Arizona Dreamers Five Years Later

Dulce Matuz started a new life as an undocumented American in Arizona when she was 15 years old. She was a star student, participated on the robotics team in high school and got into the engineering program at Arizona State University. In 2006, Arizona passed Proposition 300, which stripped undocumented students of in-state tuition for school and forced a lot of undocumented students to drop out of school. Dulce had a choice: self-deport or stay and fight. She chose the latter. Dulce co-founded the Arizona Dream Act Coalition to fight for immigrant rights while Arizona was in the process of enacting some of the nation’s strictest anti-immigration laws. Maria Hinojosa recently met up with Matuz in Phoenix to talk about what’s happening with Arizona politics around immigration today, five years after Arizona passed its controversial “show me your papers law,” SB 1070.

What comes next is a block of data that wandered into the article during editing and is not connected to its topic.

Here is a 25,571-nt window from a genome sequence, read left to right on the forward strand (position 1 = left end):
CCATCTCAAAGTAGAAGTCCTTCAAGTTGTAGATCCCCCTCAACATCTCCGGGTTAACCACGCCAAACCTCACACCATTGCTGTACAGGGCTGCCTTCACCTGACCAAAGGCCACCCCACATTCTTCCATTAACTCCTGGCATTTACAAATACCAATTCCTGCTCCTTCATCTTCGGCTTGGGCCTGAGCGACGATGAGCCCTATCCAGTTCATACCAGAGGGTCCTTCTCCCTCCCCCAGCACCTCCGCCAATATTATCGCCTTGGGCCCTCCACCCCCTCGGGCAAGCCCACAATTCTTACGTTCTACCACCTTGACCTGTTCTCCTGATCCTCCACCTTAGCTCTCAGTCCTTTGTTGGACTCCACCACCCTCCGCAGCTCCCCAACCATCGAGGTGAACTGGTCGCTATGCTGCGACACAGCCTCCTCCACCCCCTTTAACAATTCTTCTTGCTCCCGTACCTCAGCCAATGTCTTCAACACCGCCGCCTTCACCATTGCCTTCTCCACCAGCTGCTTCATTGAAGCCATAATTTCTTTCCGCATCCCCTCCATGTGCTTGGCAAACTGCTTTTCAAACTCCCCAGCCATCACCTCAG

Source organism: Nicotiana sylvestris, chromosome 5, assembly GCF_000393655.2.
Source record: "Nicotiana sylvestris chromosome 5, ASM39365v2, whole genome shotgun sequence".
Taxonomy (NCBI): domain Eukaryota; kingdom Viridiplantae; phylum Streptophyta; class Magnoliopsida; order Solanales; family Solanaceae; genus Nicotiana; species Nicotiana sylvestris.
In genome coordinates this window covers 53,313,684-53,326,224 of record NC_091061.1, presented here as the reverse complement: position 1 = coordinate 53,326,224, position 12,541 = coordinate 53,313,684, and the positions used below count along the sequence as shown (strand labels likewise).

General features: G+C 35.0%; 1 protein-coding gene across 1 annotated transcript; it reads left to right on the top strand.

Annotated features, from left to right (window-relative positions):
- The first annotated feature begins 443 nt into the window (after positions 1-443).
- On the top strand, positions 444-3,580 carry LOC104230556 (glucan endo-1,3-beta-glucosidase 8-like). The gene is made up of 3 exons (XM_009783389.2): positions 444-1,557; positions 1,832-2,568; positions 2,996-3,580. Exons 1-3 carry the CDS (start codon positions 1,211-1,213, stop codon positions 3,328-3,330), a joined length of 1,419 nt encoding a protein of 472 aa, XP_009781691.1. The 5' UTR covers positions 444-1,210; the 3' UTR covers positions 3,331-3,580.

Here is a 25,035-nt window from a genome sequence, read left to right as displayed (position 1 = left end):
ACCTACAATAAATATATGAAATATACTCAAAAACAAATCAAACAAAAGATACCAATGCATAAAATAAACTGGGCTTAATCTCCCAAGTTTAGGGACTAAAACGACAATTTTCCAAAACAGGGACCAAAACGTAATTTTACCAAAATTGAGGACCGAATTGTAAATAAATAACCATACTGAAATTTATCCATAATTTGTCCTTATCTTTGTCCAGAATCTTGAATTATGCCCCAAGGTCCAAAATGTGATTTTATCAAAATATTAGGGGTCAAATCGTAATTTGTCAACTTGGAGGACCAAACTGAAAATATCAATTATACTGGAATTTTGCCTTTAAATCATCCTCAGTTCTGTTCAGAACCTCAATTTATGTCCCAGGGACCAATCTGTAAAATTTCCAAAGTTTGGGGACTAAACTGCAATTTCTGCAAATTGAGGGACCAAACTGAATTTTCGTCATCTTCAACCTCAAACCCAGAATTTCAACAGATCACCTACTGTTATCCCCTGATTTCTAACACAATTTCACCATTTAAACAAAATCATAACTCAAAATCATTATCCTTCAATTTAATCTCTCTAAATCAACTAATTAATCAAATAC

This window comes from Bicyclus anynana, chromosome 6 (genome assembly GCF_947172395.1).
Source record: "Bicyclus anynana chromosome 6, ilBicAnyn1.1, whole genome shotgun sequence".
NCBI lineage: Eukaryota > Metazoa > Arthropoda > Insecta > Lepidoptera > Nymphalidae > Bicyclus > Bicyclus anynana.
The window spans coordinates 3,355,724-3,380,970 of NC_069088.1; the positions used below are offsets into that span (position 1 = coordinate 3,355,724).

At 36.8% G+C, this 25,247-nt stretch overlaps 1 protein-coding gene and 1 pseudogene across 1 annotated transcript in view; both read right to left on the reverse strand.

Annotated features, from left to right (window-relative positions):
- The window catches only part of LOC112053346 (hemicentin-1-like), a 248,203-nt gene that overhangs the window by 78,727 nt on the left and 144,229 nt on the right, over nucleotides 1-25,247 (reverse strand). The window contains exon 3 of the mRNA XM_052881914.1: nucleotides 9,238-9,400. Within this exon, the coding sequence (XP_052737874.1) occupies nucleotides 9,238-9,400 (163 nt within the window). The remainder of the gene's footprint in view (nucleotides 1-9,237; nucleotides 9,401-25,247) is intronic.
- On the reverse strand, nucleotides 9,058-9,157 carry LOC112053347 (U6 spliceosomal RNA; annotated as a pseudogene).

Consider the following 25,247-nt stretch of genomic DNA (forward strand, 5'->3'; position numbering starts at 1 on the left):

Photo by Marlon Bishop/Latino USA

SB 1070: BEHIND THE LAW

The Supreme Court’s mixed decision on Arizona’s immigration law prompted both skepticism and debate. The Court ruled against most of the law’s provisions but left one standing–the one known as the “papers, please” provision, which allows state and local police to question individuals on their immigration status. How did Latino groups in Arizona react? Seth Freed Wessler of Colorlines reports. Click here to read Seth’s work.

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Click here to download this week’s show. Image courtesy of Colorlines.

Seth Freed Wessler is an award-winning journalist who’s reported on immigration, the safety net, criminal justice and the human fallout of the financial collapse. He lives in New York where he works as an investigative reporter for Colorlines.com and a senior researcher at the Applied Research Center.Seth was recently awarded the Hillman Prize for his groundbreaking Colorlines.com investigation on deported parents who lose their children to foster care. In April, he was in the Supreme Court for oral arguments in Arizona v. United States, the SB 1070 case.